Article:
Yes, It Is Easier Said Than Done: Changing Conditioning.

Many people in therapy talk about transformation and make the assertion that it’s easier said than done, and I agree with that sentiment. It is far easier to talk about altering your mindset or your circumstances than it is to really go through with such changes. Too many people are afraid to take action after becoming aware of a problem. They can’t handle it without allowing fear to become a decisive factor.

It never ceases to amaze me when completely self-aware individuals struggle to see the forest for the trees and convince themselves that they are incapable of doing so. This is the paradox that encapsulates the issue. We fear that pursuing something we truly desire will be too difficult. Perhaps this is an unattainable fantasy for many people, but it is entirely possible if the will and effort are present.

Conditioning has a powerful effect on people, and this is especially true with codependents. Our default mode of viewing the world, people, and, especially, the interactions we have with them become deeply imprinted in our minds. Codependency has its roots in relational and developmental trauma, and hence infancy is an appropriate place to begin treatment to change this blueprint.

When children reach a certain age, they are like sponges, soaking up everything that comes their way, whether it is positive or harmful. It was once said to me that if you told a four-year-old that hopping on one’s foot continuously is normal, they would believe you and would continue to do so until they discovered that this is not the proper way to walk. It’s amazing how much influence a parental message can have. As a fundamental principle, parents are responsible for ensuring that their children have the appropriate tools, are protected, are housed, are nourished, and are clothed. They frequently perform admirably at this stage, but the subsequent level is much more difficult. This necessitates an emotional connection, the development of the child’s self-esteem and resilience, as well as the realization of the child’s own ability to address problems. This is where the issue with codependency lies.

If a child does not have emotional connection, guidance, and the teaching of boundaries and limits, he or she is more likely to internalize how they are feeling, which results in toxic shame. This would be exacerbated if shame-based parenting were to be employed, as is frequently the case. Toxic shame will instill in a child the belief that there is something wrong with them and that they are unworthy of love. It is carried into adulthood and applied to adult relationships, often leaving them vulnerable to being abused or exploited since they are mirroring their childhood experiences of putting others’ needs before their own.

It is critical to emphasize at this point that we can never be held responsible for incidents that occurred during our childhood due to the manner in which we were raised. That changes when we reach the age of maturity, when we have the ability to make choices and alter our behaviour patterns. It is likewise unreasonable to place blame on one’s parents. It is necessary to deal with the consequences of their behavior in therapy rather than with them directly, unless abuse and neglect have occurred. As adults, we must seize the opportunity to change if we believe it is necessary, and we must be the ones who initiate the process.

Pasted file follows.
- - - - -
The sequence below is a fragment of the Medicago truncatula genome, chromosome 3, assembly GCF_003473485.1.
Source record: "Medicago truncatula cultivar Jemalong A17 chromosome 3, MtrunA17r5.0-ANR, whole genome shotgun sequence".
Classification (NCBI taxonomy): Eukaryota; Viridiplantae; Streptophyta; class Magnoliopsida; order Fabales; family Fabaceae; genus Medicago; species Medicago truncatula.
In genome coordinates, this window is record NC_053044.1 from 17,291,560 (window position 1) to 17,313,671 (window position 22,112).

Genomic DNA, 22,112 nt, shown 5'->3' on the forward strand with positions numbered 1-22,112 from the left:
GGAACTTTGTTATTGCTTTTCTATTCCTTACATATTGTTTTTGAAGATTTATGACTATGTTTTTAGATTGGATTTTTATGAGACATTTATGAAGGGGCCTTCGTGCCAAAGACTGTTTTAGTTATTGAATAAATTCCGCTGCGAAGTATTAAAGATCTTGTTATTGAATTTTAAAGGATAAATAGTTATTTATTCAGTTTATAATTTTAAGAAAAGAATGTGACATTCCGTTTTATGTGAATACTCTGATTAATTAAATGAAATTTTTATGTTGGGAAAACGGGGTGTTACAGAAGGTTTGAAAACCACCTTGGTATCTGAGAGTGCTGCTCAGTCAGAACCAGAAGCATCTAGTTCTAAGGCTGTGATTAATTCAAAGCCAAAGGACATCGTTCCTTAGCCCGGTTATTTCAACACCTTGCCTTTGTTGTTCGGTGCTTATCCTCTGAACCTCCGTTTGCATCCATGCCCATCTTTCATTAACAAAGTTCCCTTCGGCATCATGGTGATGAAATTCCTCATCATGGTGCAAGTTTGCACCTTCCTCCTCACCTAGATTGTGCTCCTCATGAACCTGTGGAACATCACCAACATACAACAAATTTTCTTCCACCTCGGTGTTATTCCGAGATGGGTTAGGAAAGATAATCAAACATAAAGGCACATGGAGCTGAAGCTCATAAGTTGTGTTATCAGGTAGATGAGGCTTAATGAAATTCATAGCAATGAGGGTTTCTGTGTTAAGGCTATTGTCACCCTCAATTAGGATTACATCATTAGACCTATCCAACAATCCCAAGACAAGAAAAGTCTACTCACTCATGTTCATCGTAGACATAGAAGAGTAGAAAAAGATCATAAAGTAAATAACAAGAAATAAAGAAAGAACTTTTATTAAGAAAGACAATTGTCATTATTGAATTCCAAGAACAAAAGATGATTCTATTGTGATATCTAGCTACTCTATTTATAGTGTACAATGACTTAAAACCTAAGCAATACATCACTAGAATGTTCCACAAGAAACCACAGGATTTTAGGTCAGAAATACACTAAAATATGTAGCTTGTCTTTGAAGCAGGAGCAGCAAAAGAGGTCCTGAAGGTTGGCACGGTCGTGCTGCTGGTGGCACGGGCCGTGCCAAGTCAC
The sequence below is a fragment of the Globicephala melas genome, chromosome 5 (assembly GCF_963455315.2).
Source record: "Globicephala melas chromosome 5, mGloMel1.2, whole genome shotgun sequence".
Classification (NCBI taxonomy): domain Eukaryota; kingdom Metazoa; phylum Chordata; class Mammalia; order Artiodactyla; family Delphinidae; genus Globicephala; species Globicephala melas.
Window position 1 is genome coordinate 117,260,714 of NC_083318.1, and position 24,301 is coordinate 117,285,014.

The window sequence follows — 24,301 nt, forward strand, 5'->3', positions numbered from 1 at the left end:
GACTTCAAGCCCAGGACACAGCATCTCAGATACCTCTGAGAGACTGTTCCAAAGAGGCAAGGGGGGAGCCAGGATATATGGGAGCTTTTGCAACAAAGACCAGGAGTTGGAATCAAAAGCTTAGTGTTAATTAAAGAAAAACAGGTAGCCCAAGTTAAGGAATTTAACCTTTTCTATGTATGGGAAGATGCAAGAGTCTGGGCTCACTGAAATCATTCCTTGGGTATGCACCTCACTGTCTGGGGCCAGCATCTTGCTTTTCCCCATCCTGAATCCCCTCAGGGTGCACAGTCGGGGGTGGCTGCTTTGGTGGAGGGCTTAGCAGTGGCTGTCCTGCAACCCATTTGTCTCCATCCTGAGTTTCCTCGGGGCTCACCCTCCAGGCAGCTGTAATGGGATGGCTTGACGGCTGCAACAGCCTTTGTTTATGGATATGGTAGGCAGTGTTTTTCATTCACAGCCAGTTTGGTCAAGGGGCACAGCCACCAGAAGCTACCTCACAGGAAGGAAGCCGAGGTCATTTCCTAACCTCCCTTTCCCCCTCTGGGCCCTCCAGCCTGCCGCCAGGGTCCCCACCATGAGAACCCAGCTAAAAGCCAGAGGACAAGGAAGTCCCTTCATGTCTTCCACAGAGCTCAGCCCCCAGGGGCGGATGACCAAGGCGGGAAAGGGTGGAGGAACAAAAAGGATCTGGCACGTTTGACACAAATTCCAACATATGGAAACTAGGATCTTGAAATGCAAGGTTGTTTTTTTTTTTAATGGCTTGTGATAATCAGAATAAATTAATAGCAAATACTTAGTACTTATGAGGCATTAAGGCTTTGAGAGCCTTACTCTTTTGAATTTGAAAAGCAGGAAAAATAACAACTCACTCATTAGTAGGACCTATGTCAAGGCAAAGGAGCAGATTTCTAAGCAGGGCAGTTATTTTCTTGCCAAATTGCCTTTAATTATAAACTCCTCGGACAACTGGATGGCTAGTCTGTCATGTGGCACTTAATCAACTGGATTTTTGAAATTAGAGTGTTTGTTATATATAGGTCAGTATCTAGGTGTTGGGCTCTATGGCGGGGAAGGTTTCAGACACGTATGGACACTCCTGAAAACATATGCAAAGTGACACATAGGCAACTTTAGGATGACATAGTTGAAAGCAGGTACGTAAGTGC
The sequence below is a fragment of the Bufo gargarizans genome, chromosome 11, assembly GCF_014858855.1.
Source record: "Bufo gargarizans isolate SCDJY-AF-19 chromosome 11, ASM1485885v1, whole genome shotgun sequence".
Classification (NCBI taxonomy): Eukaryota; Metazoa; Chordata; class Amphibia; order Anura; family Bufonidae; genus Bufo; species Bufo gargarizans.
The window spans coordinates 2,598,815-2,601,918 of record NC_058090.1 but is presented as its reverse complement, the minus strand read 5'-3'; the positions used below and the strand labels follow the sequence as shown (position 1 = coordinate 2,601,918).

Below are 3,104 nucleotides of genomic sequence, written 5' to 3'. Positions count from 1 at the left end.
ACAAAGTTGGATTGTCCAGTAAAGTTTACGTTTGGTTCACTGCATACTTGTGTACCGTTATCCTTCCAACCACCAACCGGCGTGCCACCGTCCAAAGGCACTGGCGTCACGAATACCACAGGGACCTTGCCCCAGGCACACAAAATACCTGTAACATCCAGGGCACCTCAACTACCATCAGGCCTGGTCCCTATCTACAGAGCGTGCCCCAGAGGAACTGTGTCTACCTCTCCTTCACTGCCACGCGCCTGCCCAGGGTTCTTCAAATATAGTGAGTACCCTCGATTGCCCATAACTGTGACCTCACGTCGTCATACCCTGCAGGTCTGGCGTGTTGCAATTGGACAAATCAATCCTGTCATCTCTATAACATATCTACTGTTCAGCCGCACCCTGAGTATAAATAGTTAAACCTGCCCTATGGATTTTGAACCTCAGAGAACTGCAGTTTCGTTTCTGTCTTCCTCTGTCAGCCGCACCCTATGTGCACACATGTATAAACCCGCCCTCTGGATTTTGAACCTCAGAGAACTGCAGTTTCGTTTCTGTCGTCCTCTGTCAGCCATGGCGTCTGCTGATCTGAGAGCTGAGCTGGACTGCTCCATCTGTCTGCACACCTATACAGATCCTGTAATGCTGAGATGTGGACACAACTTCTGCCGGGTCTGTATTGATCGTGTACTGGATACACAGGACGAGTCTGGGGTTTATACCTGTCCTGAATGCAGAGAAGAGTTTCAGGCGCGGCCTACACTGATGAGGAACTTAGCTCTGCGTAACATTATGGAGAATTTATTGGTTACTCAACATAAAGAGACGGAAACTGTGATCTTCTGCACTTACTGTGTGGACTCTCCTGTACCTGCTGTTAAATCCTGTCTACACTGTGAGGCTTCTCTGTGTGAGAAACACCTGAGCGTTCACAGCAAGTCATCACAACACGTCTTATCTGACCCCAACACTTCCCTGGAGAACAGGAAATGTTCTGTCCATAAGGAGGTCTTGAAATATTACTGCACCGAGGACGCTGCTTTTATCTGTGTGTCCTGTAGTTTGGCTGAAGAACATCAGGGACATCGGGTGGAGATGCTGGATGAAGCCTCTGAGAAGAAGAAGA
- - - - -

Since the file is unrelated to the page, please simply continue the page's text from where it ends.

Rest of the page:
This can be accomplished in a variety of ways, but I always lay a strong focus on raising awareness and taking action. Without knowing why something is happening, how can you take action? Why would you become aware of something unless you are also eager to do something about it? Developing awareness requires delving deeper into one’s past through Inner Child therapy and reconnection with one’s younger self at a vulnerable stage of life. In order to comprehend what that youngster went through, you must first comprehend where your journey began. It is also critical to recognize that a particular thought pattern emerged as a result of this experience and that this pattern continues into adulthood. This can be time-consuming and emotionally draining task, but it lays the groundwork for future behavioral change. In terms of recovery, this is a vital component to consider because the more you understand about your past, the more information you have to help you change.

Once this groundwork task is completed, one can proceed to the next step, which can be considered the gateway to the emergence of a new adult. In order to navigate the second stage, we must practice conscious observation of our thoughts in the present moment, analyze where our thoughts originate, what they are protecting us from, label our emotions and process them and take the necessary time to respond. It is often the case that taking the road less traveled is preferable to taking the well-traveled path of avoiding trouble. This is critical if a new self-assured adult is to develop. A major component of this is refraining from developing stories that cause us to make snap judgments and confronting our concerns rather than avoiding them.

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Dr. Nicholas Jenner

Dr. Nicholas Jenner is a counseling psychotherapist in online private practice working with individuals, couples and groups, dealing with codependency issues, severe depression, bipolar, personality disorders, anxiety, PTSD, eating disorders and other mental health issues. He has been practicing online for many years and recognized early that online therapy was a convenient method for people to meet their therapist. Working outside the box, he goes that extra mile to make sure clients have access to help between sessions, something that is greatly appreciated. He also gives part of his spare time up to mentor psychology students in a university setting.

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